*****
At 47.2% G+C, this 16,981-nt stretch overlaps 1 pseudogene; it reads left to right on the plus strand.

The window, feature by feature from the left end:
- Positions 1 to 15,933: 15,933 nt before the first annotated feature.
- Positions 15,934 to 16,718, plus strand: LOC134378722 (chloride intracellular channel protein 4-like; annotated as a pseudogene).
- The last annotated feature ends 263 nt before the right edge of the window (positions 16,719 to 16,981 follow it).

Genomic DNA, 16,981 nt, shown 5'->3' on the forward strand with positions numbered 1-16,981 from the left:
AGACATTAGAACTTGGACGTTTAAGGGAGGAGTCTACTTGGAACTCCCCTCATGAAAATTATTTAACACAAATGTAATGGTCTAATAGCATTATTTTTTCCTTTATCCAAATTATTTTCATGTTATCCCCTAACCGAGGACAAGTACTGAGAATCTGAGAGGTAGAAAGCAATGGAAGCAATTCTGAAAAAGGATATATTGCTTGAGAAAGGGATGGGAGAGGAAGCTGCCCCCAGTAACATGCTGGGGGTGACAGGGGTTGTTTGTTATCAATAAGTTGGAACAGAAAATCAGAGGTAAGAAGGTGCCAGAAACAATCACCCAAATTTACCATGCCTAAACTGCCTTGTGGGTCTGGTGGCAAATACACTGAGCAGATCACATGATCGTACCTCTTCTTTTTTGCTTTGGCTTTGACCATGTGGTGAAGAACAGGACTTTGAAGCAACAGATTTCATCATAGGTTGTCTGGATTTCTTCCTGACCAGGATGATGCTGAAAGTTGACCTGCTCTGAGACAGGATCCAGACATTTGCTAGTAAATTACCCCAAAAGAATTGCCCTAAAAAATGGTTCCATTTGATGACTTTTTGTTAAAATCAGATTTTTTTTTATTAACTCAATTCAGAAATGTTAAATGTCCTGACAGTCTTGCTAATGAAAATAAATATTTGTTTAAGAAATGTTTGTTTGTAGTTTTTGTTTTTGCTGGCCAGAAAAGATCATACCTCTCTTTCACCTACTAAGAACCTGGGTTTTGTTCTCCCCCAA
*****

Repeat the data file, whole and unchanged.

At 47.2% G+C, this 16,981-nt stretch overlaps 1 pseudogene; it reads left to right on the plus strand.

The window, feature by feature from the left end:
- Positions 1 to 15,933: 15,933 nt before the first annotated feature.
- Positions 15,934 to 16,718, plus strand: LOC134378722 (chloride intracellular channel protein 4-like; annotated as a pseudogene).
- The last annotated feature ends 263 nt before the right edge of the window (positions 16,719 to 16,981 follow it).

Genomic DNA, 16,981 nt, shown 5'->3' on the forward strand with positions numbered 1-16,981 from the left:
AGACATTAGAACTTGGACGTTTAAGGGAGGAGTCTACTTGGAACTCCCCTCATGAAAATTATTTAACACAAATGTAATGGTCTAATAGCATTATTTTTTCCTTTATCCAAATTATTTTCATGTTATCCCCTAACCGAGGACAAGTACTGAGAATCTGAGAGGTAGAAAGCAATGGAAGCAATTCTGAAAAAGGATATATTGCTTGAGAAAGGGATGGGAGAGGAAGCTGCCCCCAGTAACATGCTGGGGGTGACAGGGGTTGTTTGTTATCAATAAGTTGGAACAGAAAATCAGAGGTAAGAAGGTGCCAGAAACAATCACCCAAATTTACCATGCCTAAACTGCCTTGTGGGTCTGGTGGCAAATACACTGAGCAGATCACATGATCGTACCTCTTCTTTTTTGCTTTGGCTTTGACCATGTGGTGAAGAACAGGACTTTGAAGCAACAGATTTCATCATAGGTTGTCTGGATTTCTTCCTGACCAGGATGATGCTGAAAGTTGACCTGCTCTGAGACAGGATCCAGACATTTGCTAGTAAATTACCCCAAAAGAATTGCCCTAAAAAATGGTTCCATTTGATGACTTTTTGTTAAAATCAGATTTTTTTTTATTAACTCAATTCAGAAATGTTAAATGTCCTGACAGTCTTGCTAATGAAAATAAATATTTGTTTAAGAAATGTTTGTTTGTAGTTTTTGTTTTTGCTGGCCAGAAAAGATCATACCTCTCTTTCACCTACTAAGAACCTGGGTTTTGTTCTCCCCCAA